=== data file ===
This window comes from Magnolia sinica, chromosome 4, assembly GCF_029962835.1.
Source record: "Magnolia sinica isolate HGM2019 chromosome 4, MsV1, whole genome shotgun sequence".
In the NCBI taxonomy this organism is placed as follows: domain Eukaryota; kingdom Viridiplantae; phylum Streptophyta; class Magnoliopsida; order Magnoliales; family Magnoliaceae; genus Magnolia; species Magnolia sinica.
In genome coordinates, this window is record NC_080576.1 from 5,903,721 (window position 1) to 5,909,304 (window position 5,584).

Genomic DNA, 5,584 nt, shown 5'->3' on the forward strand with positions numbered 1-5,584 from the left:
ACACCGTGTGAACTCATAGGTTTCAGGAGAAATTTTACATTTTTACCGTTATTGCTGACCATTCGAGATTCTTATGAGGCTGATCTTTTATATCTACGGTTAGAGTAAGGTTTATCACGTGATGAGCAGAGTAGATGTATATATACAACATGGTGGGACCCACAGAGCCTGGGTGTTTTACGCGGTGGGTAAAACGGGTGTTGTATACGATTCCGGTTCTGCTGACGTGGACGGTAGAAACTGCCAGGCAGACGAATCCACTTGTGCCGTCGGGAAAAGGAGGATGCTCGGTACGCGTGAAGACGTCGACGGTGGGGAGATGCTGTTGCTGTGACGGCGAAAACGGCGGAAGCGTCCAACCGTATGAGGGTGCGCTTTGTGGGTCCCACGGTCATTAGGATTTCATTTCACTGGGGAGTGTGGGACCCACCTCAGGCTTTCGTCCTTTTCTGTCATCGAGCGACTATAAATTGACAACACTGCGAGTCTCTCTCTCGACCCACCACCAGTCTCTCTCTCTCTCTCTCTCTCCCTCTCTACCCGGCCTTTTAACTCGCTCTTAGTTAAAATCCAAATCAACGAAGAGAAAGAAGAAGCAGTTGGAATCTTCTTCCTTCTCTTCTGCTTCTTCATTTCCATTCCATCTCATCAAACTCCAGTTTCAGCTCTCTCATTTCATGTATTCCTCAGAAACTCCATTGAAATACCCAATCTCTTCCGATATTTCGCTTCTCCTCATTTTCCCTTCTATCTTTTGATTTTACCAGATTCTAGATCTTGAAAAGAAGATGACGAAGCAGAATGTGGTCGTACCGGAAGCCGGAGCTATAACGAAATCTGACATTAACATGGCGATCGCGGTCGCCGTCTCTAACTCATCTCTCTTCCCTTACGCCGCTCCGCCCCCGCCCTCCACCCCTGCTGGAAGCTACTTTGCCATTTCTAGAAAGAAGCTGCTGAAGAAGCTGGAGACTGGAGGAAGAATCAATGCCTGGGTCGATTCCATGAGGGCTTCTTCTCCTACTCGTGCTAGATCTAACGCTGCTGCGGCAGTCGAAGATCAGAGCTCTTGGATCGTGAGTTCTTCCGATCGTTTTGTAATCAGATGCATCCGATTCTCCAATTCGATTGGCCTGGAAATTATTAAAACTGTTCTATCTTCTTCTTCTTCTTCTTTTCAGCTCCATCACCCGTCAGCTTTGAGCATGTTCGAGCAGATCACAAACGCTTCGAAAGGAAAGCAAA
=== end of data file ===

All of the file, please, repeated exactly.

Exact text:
This window comes from Magnolia sinica, chromosome 4, assembly GCF_029962835.1.
Source record: "Magnolia sinica isolate HGM2019 chromosome 4, MsV1, whole genome shotgun sequence".
In the NCBI taxonomy this organism is placed as follows: domain Eukaryota; kingdom Viridiplantae; phylum Streptophyta; class Magnoliopsida; order Magnoliales; family Magnoliaceae; genus Magnolia; species Magnolia sinica.
In genome coordinates, this window is record NC_080576.1 from 5,903,721 (window position 1) to 5,909,304 (window position 5,584).

Genomic DNA, 5,584 nt, shown 5'->3' on the forward strand with positions numbered 1-5,584 from the left:
ACACCGTGTGAACTCATAGGTTTCAGGAGAAATTTTACATTTTTACCGTTATTGCTGACCATTCGAGATTCTTATGAGGCTGATCTTTTATATCTACGGTTAGAGTAAGGTTTATCACGTGATGAGCAGAGTAGATGTATATATACAACATGGTGGGACCCACAGAGCCTGGGTGTTTTACGCGGTGGGTAAAACGGGTGTTGTATACGATTCCGGTTCTGCTGACGTGGACGGTAGAAACTGCCAGGCAGACGAATCCACTTGTGCCGTCGGGAAAAGGAGGATGCTCGGTACGCGTGAAGACGTCGACGGTGGGGAGATGCTGTTGCTGTGACGGCGAAAACGGCGGAAGCGTCCAACCGTATGAGGGTGCGCTTTGTGGGTCCCACGGTCATTAGGATTTCATTTCACTGGGGAGTGTGGGACCCACCTCAGGCTTTCGTCCTTTTCTGTCATCGAGCGACTATAAATTGACAACACTGCGAGTCTCTCTCTCGACCCACCACCAGTCTCTCTCTCTCTCTCTCTCTCCCTCTCTACCCGGCCTTTTAACTCGCTCTTAGTTAAAATCCAAATCAACGAAGAGAAAGAAGAAGCAGTTGGAATCTTCTTCCTTCTCTTCTGCTTCTTCATTTCCATTCCATCTCATCAAACTCCAGTTTCAGCTCTCTCATTTCATGTATTCCTCAGAAACTCCATTGAAATACCCAATCTCTTCCGATATTTCGCTTCTCCTCATTTTCCCTTCTATCTTTTGATTTTACCAGATTCTAGATCTTGAAAAGAAGATGACGAAGCAGAATGTGGTCGTACCGGAAGCCGGAGCTATAACGAAATCTGACATTAACATGGCGATCGCGGTCGCCGTCTCTAACTCATCTCTCTTCCCTTACGCCGCTCCGCCCCCGCCCTCCACCCCTGCTGGAAGCTACTTTGCCATTTCTAGAAAGAAGCTGCTGAAGAAGCTGGAGACTGGAGGAAGAATCAATGCCTGGGTCGATTCCATGAGGGCTTCTTCTCCTACTCGTGCTAGATCTAACGCTGCTGCGGCAGTCGAAGATCAGAGCTCTTGGATCGTGAGTTCTTCCGATCGTTTTGTAATCAGATGCATCCGATTCTCCAATTCGATTGGCCTGGAAATTATTAAAACTGTTCTATCTTCTTCTTCTTCTTCTTTTCAGCTCCATCACCCGTCAGCTTTGAGCATGTTCGAGCAGATCACAAACGCTTCGAAAGGAAAGCAAA